Cable firms snub wireless broadband auction

The government needs the 3.4GHz auction to be a success, but both NTL and Telewest look set to leave it alone

Neither of the UK's cable companies are likely to take any part in the government's forthcoming 3.4GHz wireless broadband auction.

The Radiocommunications Agency is due to make 15 regional licences available in May this year, as part of the government's drive to make wireless spectrum available to the telecoms industry.

Seven of the licences cover metropolitan areas -- including one for Greater London, one for cities in the Midlands such as Birmingham and Coventry, and one for northern conurbations including Manchester and Liverpool -- with seven more covering rural areas.

Following the failure of the 28GHz wireless broadband auction, the government is under some pressure to succeed with these 3.4GHz licences, but early indications are not too encouraging.

Telewest told ZDNet UK on Thursday that it will not be bidding for any of the 3.4GHz licences, even though it believes wireless has a big role to play in making high-speed Internet services available in rural areas.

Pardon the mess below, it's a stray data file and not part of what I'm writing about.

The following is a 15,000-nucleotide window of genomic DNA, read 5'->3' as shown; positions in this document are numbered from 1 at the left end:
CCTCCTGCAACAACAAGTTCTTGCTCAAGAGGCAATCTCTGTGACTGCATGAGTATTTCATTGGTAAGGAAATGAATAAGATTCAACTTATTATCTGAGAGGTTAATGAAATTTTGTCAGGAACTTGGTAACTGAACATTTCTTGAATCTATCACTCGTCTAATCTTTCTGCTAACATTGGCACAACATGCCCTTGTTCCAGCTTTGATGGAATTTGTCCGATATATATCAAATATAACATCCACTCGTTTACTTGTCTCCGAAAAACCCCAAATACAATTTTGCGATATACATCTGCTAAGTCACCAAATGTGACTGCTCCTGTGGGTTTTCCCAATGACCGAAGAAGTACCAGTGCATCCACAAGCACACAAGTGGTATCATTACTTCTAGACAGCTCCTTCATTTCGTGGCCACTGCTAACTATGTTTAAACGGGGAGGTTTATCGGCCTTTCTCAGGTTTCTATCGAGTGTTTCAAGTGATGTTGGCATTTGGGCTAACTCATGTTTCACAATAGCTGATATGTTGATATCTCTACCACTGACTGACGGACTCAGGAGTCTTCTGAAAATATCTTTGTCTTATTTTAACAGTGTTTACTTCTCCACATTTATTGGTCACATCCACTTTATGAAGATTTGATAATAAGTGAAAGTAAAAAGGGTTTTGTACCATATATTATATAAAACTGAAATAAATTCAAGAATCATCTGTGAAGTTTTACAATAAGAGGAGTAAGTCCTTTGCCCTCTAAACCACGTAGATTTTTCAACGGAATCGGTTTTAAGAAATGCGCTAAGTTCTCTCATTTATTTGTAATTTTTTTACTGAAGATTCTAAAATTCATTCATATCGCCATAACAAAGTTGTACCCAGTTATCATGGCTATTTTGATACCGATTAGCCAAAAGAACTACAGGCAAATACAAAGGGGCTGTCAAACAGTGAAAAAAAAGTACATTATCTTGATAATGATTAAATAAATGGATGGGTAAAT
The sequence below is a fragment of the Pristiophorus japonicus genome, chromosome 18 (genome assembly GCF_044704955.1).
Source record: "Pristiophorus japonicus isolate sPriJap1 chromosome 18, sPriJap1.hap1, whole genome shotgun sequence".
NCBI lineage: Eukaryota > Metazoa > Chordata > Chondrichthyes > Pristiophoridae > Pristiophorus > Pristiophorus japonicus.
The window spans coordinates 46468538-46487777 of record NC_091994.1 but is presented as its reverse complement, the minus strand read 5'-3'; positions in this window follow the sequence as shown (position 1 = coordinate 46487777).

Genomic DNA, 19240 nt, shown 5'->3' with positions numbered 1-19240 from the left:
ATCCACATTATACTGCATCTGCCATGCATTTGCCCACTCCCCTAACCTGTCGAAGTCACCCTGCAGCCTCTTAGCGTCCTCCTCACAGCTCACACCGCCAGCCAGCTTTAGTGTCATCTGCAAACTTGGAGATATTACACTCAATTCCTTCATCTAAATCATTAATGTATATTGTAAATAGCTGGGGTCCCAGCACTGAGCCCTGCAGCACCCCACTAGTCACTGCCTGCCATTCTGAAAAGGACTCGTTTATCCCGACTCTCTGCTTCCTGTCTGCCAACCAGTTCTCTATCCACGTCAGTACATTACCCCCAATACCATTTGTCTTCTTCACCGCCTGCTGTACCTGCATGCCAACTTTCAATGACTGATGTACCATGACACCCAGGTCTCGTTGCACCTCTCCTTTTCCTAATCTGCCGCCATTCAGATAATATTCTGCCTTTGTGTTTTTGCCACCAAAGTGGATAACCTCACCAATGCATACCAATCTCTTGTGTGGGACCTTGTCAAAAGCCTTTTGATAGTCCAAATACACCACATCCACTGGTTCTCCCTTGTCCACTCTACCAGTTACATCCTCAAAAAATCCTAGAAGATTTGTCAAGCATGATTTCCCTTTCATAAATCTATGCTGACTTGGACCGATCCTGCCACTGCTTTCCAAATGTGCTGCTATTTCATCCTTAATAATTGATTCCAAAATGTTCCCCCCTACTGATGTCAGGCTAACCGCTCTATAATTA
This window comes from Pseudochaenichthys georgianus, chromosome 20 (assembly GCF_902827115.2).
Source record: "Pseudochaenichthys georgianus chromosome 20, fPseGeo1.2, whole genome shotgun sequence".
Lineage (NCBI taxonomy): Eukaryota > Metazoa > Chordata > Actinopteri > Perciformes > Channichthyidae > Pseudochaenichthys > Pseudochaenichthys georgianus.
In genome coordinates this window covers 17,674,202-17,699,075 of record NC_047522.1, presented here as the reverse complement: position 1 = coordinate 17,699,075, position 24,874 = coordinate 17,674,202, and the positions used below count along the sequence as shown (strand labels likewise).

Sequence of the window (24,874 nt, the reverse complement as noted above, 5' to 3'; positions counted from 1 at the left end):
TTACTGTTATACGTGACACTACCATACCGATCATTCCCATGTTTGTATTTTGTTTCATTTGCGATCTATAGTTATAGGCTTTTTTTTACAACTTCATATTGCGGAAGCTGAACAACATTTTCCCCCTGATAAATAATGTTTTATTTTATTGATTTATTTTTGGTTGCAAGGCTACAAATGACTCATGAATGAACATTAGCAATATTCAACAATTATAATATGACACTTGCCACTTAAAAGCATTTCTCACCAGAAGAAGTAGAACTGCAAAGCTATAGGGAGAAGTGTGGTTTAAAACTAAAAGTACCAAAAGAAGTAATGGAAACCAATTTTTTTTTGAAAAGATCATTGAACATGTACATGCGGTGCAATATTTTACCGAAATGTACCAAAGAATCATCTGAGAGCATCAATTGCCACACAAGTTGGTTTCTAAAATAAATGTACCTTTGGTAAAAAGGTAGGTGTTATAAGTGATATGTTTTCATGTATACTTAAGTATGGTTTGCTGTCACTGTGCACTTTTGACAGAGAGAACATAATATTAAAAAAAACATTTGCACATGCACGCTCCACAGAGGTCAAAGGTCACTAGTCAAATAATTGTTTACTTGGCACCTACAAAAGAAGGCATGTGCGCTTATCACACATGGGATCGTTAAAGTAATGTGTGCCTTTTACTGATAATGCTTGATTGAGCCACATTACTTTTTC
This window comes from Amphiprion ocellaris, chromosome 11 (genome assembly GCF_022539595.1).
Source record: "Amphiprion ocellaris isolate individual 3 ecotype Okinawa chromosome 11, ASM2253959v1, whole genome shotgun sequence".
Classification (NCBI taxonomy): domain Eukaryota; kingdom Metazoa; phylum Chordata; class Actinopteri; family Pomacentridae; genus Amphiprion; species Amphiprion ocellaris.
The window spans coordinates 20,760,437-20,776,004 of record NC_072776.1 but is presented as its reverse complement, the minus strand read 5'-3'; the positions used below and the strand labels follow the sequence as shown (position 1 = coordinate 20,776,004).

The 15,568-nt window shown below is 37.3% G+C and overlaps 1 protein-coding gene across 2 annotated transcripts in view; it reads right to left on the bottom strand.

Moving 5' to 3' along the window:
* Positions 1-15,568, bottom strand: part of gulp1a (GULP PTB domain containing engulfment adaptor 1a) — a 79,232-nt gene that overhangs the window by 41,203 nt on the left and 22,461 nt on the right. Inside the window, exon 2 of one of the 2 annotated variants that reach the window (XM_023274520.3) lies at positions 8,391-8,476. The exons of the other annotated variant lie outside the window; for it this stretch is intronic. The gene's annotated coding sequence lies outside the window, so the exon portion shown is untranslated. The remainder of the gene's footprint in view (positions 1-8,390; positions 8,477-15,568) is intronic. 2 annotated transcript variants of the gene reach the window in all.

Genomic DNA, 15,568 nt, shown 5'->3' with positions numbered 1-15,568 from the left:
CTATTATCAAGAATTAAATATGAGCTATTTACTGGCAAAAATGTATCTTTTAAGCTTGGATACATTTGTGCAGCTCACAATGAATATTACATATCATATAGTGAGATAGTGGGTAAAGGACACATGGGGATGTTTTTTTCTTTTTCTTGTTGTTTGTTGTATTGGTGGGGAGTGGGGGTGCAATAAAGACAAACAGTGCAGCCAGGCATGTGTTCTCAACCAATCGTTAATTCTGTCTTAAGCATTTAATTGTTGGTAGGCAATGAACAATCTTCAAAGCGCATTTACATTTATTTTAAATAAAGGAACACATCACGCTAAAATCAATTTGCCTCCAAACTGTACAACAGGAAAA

"We've got enough on our plate at the moment," Tony Grace, managing director of Telewest Business, explained.

Grace added that this decision won't necessarily prevent Telewest from offering wireless broadband services in the future.

"I think you'll see a lot of partnerships formed, as companies work together and share the initial investment in these broadband technologies," Grace added.

It is also understood that NTL has no plans to bid for a 3.4GHz licence. NTL has shown considerable interest in wireless broadband, and is currently conducting a trial of a consumer broadband service in London.

Both NTL and Telewest have suffered badly during the ongoing slump in the technology and telecoms market. But, with prices for the 3.4GHz licences starting at just £300,000 for the three major metropolitan areas and £100,000 for the rest, it seems unlikely that they would be priced out if they believed there was a good business case.

The government, though, says is still confident that the auction will be a success.

"The Radiocommunications Agency has received a reasonable level of interest to date," said a DTI spokeswoman, who declined to speculate further about exactly how many companies had contacted the RA about the auction.

The government's decision to bundle areas of Wales in with parts of rural England has already caused anger within the principality, but Welsh e-minister Andrew Davies has now decided to accept the decision.


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